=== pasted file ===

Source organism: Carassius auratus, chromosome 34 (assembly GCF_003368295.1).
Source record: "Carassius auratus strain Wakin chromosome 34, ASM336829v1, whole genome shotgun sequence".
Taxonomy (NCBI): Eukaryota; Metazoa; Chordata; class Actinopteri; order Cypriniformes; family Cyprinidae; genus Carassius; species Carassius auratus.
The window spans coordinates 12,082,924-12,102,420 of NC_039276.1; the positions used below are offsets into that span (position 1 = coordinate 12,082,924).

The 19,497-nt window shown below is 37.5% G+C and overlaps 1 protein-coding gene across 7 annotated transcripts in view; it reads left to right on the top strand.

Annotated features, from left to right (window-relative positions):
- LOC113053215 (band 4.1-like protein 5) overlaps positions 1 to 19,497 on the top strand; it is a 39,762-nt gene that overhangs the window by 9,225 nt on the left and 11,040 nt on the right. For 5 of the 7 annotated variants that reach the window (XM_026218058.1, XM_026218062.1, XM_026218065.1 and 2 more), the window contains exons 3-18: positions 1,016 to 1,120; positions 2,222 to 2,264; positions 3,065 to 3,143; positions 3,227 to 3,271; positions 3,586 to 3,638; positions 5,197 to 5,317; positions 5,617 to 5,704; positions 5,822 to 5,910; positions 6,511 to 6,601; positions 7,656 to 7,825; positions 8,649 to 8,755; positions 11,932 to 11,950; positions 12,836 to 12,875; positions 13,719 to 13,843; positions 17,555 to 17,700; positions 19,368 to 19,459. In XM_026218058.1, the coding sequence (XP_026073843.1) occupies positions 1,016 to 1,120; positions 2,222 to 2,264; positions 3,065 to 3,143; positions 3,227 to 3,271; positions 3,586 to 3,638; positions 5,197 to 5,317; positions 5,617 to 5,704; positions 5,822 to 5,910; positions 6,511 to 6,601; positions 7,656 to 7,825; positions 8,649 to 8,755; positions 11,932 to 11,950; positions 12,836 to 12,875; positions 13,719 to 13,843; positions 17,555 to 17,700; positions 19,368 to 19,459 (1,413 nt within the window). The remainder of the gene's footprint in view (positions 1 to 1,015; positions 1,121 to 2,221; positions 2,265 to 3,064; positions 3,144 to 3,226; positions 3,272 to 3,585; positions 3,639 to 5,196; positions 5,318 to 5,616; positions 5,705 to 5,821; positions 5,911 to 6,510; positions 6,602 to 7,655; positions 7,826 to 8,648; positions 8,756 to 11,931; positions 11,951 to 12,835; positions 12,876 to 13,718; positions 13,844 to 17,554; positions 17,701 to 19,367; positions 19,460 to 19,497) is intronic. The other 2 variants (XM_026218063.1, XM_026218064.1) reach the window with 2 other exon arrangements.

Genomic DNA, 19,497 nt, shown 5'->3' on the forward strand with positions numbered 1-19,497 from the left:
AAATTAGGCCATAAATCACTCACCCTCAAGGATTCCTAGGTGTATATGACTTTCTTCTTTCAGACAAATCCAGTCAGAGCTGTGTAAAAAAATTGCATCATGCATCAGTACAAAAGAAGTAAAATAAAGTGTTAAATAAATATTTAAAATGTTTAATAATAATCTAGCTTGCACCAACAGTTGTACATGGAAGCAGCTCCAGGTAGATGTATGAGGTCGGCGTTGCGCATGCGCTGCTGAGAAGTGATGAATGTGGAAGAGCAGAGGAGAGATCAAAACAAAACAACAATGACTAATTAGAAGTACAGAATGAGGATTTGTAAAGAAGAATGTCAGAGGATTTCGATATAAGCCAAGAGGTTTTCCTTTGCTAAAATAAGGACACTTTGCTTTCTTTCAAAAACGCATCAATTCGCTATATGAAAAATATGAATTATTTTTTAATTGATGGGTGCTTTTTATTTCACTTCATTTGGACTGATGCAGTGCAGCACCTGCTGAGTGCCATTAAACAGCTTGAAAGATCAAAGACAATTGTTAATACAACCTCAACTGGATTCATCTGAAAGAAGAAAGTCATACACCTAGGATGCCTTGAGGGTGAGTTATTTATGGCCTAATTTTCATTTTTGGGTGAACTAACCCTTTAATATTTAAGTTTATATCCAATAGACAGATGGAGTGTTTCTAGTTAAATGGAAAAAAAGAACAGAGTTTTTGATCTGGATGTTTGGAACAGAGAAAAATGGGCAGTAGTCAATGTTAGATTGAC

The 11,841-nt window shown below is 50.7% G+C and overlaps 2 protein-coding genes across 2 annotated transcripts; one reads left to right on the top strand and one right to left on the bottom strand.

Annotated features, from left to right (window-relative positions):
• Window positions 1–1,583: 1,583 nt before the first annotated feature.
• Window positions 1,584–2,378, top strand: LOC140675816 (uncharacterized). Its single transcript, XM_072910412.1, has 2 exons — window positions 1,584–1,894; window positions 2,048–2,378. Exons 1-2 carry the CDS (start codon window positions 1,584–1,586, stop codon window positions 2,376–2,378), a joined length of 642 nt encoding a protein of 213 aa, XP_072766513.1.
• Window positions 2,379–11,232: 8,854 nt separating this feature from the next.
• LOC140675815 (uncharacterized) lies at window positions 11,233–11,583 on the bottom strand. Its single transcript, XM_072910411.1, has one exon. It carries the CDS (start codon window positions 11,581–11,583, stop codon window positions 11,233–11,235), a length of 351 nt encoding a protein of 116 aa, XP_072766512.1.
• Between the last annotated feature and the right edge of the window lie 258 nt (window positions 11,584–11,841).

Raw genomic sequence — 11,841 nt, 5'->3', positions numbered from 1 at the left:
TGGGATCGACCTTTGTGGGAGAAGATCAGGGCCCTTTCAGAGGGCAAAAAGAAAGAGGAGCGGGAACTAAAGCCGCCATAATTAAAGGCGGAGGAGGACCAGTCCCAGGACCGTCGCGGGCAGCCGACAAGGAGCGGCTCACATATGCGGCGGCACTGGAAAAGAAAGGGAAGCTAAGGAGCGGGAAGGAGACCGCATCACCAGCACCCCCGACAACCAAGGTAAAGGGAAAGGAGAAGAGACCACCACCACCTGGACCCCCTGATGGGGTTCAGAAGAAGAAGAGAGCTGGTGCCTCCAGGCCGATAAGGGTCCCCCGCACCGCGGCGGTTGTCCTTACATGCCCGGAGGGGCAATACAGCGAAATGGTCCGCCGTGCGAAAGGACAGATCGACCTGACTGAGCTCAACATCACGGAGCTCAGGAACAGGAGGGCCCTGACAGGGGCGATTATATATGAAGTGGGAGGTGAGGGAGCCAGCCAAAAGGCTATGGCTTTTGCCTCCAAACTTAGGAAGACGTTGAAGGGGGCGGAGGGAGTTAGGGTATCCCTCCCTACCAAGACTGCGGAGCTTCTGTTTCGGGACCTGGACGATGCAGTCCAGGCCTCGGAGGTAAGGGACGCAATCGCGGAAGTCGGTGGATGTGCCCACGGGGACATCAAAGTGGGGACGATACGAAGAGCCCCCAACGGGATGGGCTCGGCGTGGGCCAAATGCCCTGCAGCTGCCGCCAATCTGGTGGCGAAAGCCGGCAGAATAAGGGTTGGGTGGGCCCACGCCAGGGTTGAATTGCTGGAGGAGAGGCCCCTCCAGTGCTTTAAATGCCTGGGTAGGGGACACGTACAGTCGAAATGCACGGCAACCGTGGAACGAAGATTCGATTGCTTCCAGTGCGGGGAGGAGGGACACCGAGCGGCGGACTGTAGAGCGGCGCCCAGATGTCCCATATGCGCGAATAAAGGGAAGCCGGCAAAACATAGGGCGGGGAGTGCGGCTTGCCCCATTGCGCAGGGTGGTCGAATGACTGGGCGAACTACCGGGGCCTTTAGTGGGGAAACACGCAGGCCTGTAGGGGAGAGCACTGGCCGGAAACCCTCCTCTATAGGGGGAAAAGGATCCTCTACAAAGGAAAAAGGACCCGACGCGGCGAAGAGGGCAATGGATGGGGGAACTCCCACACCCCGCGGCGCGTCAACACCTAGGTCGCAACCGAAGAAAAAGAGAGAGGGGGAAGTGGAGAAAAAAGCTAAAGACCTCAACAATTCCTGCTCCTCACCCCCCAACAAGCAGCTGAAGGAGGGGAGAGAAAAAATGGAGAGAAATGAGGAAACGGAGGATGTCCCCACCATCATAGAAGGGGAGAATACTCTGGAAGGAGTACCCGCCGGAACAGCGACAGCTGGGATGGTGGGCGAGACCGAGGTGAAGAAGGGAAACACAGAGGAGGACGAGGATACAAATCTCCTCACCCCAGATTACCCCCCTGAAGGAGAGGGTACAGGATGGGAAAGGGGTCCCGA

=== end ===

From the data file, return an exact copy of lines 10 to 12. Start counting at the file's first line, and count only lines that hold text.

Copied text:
The 11,841-nt window shown below is 50.7% G+C and overlaps 2 protein-coding genes across 2 annotated transcripts; one reads left to right on the top strand and one right to left on the bottom strand.

Annotated features, from left to right (window-relative positions):
• Window positions 1–1,583: 1,583 nt before the first annotated feature.